Thanks for the compliment. I've always done art on the side. I just did an album cover for the Raymen's newest, Sinister Funtime. I designed a tattoo for someone last month. I've often thought about doing a comic book. I loved EC pre-comics code stuff, so if I ever did, those comics would be a big influence on mine.
I heard a while ago that you had been in a couple of movies. Do you enjoy making films?
There were some fun moments but there's a helluva alot of standing around. But the pay is good. I did some extra work in a few films you might've heard of: The Doors, a cult film called Liquid Sky, a few German films whose names I no longer recall - one was about Ushi Obermaier. Oh yeah, and a made-for-TV flick starring Bruce Willis as a blues harp playing rock star. With the exception of one of the German films, I believe all my scenes ended up on the cutting room floor. I was interviewed for the documentary on the Monks, but because I had a falling out with the director, I demanded he remove my bit. You can still see it on YouTube but it's no longer in the film. My contributions to the Screamin' Jay Hawkins documentary, "I Put A Spell On Me," remain intact though.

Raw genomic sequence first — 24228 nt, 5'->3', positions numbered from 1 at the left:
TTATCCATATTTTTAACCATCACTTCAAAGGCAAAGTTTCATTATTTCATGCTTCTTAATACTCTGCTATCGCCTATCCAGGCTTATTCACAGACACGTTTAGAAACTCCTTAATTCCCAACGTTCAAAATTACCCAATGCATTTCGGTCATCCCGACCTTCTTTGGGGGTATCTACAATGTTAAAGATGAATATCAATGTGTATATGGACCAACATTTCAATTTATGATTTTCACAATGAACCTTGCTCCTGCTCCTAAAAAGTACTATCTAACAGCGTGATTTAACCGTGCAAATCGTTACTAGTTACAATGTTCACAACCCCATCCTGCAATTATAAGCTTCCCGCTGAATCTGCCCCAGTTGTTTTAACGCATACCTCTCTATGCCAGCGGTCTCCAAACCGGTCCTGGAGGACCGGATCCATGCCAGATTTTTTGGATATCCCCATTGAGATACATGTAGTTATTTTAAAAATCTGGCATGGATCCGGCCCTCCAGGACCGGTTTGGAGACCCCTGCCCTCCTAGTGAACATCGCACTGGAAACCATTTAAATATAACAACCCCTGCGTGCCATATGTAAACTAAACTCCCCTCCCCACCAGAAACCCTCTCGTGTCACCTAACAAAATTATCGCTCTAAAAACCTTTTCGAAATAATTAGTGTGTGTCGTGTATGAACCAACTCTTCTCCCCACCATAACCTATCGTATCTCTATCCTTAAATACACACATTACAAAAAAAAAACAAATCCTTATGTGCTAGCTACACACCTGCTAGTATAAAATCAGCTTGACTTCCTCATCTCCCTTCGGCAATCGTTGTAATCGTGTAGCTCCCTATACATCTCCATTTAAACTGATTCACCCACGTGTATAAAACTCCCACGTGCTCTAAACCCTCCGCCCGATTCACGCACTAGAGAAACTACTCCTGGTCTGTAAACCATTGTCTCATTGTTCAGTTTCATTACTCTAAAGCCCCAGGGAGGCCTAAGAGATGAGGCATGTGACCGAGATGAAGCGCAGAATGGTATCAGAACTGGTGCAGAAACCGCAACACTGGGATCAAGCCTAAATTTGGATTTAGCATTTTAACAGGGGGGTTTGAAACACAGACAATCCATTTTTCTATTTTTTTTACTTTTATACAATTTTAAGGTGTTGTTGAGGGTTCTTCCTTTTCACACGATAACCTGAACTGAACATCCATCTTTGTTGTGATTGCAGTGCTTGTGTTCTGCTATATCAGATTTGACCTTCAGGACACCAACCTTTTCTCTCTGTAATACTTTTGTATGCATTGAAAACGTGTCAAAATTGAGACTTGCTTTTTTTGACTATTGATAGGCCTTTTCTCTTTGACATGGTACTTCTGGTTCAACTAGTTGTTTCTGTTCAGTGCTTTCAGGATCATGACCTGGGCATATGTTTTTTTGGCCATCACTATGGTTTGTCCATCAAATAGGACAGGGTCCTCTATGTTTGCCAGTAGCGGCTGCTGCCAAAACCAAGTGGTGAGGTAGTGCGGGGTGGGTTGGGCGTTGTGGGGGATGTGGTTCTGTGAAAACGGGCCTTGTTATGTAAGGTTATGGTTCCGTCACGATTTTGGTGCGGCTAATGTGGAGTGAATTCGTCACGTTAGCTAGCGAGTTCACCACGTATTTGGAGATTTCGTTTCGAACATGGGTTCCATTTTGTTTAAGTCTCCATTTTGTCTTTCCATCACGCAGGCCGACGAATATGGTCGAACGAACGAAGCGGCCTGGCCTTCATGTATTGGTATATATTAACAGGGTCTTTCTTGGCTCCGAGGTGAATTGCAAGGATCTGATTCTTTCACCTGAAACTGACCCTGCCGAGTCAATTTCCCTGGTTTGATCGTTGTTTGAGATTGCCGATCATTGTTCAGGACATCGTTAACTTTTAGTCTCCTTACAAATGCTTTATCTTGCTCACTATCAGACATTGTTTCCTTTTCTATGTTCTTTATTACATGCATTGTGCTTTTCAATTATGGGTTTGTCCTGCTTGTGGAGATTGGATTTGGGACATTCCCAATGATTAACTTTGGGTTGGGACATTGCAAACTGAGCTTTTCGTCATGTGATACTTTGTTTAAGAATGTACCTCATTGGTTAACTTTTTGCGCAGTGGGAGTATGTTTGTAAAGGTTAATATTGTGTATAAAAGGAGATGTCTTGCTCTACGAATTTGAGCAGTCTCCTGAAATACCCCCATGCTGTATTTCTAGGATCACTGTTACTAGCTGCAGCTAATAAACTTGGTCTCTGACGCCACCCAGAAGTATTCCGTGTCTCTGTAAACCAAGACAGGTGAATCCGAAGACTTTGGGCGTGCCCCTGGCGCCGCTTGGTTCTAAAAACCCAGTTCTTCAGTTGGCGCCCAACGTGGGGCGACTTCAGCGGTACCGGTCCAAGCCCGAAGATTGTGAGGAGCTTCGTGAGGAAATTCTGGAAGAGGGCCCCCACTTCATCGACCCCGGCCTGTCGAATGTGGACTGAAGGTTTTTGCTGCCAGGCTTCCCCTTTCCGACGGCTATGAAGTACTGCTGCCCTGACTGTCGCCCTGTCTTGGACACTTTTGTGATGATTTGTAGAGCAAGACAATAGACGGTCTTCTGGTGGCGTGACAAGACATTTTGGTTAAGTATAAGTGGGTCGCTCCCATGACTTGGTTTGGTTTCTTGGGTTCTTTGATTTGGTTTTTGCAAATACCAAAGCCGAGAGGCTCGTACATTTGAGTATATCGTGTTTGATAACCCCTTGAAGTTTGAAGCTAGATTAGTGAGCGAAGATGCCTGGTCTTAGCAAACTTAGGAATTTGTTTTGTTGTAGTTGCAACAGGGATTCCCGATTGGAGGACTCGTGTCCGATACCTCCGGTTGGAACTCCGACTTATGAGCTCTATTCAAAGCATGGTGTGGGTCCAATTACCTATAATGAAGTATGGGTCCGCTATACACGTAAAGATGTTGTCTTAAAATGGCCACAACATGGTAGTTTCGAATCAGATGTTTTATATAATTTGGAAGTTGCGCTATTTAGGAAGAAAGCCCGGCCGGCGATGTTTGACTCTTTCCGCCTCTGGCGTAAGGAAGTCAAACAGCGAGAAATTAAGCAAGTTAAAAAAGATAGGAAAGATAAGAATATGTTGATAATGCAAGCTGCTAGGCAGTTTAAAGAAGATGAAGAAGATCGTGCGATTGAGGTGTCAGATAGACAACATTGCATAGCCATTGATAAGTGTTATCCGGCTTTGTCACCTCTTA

One movie in particular sounded pretty interesting, "Night Tour". Will that ever be released?
I hope not. I played the lead role, a vampire named Snake. We did alot of filming in the California desert at night in the winter. Not really what I'd call a good time. The film might've had a chance as a cult film but the director didn't want to put any T n' A in it. His budget was too low to try to make art so he shoulda just went for Sex and Gore.
I still do solo shows every so often, usually around Berlin. I was going by Rudi Protrudi Unfuzzed. It started as a trio - me on acoustic guitar, backed by a stand up bassist and a drummer - on just snare with brushes. Since then we've added a blues harp player and a pianist. We do acoustic country delta and swamp blues and play a few times a month at various smaller venues in Berlin.
You've been writing your memoirs. That's a book I'm really going to want to read. Is it finished?
I wish! I've been working on it on and of for ten years now. It's getting close to being done. If I could stay away from touring for awhile and just work on writing, I might be able to finish it before the End of The World (Dec. 21, 2012, for anyone who's keeping track).
|This Rudi never played for Notre Dame|